The Chinese in Italy: Businesses and Identity

by Ting Deng, Population Studies and Training Center, Brown University, USA

Yuan was born in Bologna in 1988. He is a third-generation Chinese whose family first arrived in Italy in the 1930s. His first relative to set foot on Italian soil was his grandfather’s brother, who went to Italy with other single men from the same village to try their luck in business overseas. Like many other Chinese men at that time, he married an Italian woman from the countryside, even though interracial marriage was officially discouraged by the fascist regime. Yuan’s great-uncle did not go back to China like most other Chinese men during the Second World War but stayed to manage his own artisanal workshop making leather bags together with his Italian wife. They had several children, but, according to Yuan, none of them kept in touch with Chinese relatives who migrated to Italy afterwards. When Yuan’s grandfather went to Italy in the 1950s, he worked for his brother in the family leather business, having left behind his wife and children in the natal village in the Wenzhou area of the southeast coast of China. Yuan’s father and his siblings were reunited with their father in Italy in 1978. In Italy, Yuan’s father opened a Chinese restaurant and was joined by his wife and daughter. The restaurant was located in a neighborhood that currently has the densest Chinese population in Bologna. Yuan’s father’s siblings all started their own manufacturing workshops or restaurants. In a case of classic chain migration, Yuan’s family brought their relatives one by one to Italy to work in their businesses before those relatives struck off to start their own business ventures.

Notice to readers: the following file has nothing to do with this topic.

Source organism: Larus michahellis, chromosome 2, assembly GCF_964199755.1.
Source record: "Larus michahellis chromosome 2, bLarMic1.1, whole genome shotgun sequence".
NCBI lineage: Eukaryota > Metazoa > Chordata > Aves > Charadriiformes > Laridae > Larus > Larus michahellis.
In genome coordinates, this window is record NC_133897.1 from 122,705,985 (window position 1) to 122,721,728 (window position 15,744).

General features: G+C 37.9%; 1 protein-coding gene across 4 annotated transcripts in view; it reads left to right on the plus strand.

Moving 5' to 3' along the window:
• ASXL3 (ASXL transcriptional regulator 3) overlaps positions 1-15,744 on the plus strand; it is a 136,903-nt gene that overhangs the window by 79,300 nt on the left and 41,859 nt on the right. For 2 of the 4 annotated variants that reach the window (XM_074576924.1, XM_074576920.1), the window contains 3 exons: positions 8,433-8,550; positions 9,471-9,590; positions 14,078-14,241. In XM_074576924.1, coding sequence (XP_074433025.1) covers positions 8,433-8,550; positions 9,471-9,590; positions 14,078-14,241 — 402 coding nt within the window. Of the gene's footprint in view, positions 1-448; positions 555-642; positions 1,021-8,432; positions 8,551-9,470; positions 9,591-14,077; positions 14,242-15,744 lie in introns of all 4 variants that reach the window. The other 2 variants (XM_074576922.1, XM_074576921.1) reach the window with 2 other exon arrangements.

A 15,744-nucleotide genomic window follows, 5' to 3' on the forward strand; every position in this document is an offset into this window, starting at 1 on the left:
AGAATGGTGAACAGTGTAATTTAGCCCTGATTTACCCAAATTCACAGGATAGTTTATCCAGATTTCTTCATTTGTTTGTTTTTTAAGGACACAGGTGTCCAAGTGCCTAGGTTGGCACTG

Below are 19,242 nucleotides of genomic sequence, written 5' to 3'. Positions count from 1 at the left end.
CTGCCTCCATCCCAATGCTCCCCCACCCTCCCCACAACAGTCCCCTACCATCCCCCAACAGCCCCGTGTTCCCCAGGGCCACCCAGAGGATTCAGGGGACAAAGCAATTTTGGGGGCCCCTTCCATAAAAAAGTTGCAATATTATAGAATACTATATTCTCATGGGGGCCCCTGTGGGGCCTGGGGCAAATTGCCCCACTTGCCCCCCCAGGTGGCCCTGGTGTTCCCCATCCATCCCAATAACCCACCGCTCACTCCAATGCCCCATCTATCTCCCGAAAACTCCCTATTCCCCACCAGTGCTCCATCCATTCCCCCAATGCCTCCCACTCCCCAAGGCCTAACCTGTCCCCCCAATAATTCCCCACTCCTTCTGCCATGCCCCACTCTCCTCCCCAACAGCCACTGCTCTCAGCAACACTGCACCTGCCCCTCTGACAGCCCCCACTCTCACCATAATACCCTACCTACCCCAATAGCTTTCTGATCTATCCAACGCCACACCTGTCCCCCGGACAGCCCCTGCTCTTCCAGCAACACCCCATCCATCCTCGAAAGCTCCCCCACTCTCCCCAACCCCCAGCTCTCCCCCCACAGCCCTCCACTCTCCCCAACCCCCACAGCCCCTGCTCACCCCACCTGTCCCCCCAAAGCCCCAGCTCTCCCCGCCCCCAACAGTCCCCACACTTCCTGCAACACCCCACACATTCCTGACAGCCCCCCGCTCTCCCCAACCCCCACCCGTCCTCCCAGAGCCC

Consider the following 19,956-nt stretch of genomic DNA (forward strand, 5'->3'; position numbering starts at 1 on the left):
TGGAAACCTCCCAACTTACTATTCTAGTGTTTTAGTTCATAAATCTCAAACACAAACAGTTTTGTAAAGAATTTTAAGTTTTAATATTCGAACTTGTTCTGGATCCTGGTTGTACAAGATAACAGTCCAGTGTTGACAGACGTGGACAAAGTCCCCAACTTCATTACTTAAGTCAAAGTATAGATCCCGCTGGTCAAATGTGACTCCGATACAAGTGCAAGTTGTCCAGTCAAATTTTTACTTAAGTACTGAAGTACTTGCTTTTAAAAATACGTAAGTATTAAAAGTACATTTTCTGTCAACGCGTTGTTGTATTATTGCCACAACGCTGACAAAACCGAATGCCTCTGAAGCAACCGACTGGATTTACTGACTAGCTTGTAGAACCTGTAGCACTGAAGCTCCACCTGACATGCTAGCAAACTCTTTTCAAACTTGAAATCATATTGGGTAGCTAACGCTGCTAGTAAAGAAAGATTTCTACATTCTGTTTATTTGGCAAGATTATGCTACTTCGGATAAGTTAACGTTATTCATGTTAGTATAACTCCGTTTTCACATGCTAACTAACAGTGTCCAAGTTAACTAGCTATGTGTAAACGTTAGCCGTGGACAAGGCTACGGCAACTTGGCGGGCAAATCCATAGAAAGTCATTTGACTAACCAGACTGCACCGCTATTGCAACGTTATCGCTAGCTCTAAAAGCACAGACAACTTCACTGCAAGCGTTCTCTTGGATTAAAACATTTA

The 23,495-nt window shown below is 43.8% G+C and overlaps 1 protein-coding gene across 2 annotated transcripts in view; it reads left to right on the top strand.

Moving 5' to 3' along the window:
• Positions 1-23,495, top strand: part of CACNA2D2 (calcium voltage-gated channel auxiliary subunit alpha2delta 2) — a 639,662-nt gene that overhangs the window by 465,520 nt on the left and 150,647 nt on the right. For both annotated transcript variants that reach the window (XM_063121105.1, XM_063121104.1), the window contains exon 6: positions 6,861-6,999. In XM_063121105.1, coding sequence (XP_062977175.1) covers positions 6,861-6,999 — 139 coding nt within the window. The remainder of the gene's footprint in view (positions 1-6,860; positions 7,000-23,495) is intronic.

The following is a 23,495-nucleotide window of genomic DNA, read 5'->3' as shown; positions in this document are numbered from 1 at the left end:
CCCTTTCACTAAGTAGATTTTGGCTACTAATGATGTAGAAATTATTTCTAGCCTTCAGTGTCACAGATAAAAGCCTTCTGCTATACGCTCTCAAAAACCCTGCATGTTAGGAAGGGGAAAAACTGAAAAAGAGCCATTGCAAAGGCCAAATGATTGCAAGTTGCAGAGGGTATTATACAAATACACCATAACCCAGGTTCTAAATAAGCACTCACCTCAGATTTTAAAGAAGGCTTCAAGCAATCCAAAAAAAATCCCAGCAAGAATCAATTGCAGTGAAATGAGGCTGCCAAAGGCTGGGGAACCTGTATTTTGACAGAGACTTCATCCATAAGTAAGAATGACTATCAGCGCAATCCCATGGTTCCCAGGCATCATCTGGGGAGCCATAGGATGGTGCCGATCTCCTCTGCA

Probably none of these first Wenzhou migrants expected that the chain migration starting from them would ultimately bring hundreds of thousands of Chinese unskilled laborers to Italy and elsewhere in Europe. These Chinese émigrés were eager “to get rich quickly in Europe” since China’s opening up to the capitalist world. From the mid-1980s until the 2008 global recession, Chinese emigration coincided with an Italian labor market which demanded cheap and flexible transnational labor to work for the rising made-in-Italy brands in the global fast fashion industry.

Manufacturing workshops, together with Chinese restaurants, constituted two major business niches that enabled this generation of Chinese migrants and their families to achieve wealth. When China emerged as a global producer and exporter of goods, import-export trading and related wholesale businesses became a new economic pathway towards economic success for newer Chinese arrivals in Italy since the 1990s. In the new millennium, while mass migration from China had gradually ended, the Chinese ethnic economy has further extended into the small retail and service industry with more and more Chinese moving into small neighborhood businesses targeting diverse local populations, including coffee bars, cheap consumer-goods shops, and barbershops. In recent years, an increasing number of Chinese immigrants in Italy are also involved in transnational businesses: some are investing back in China while others are using WeChat, a Chinese social media platform, to engage in the booming microbusiness sector for Chinese consumers in both countries.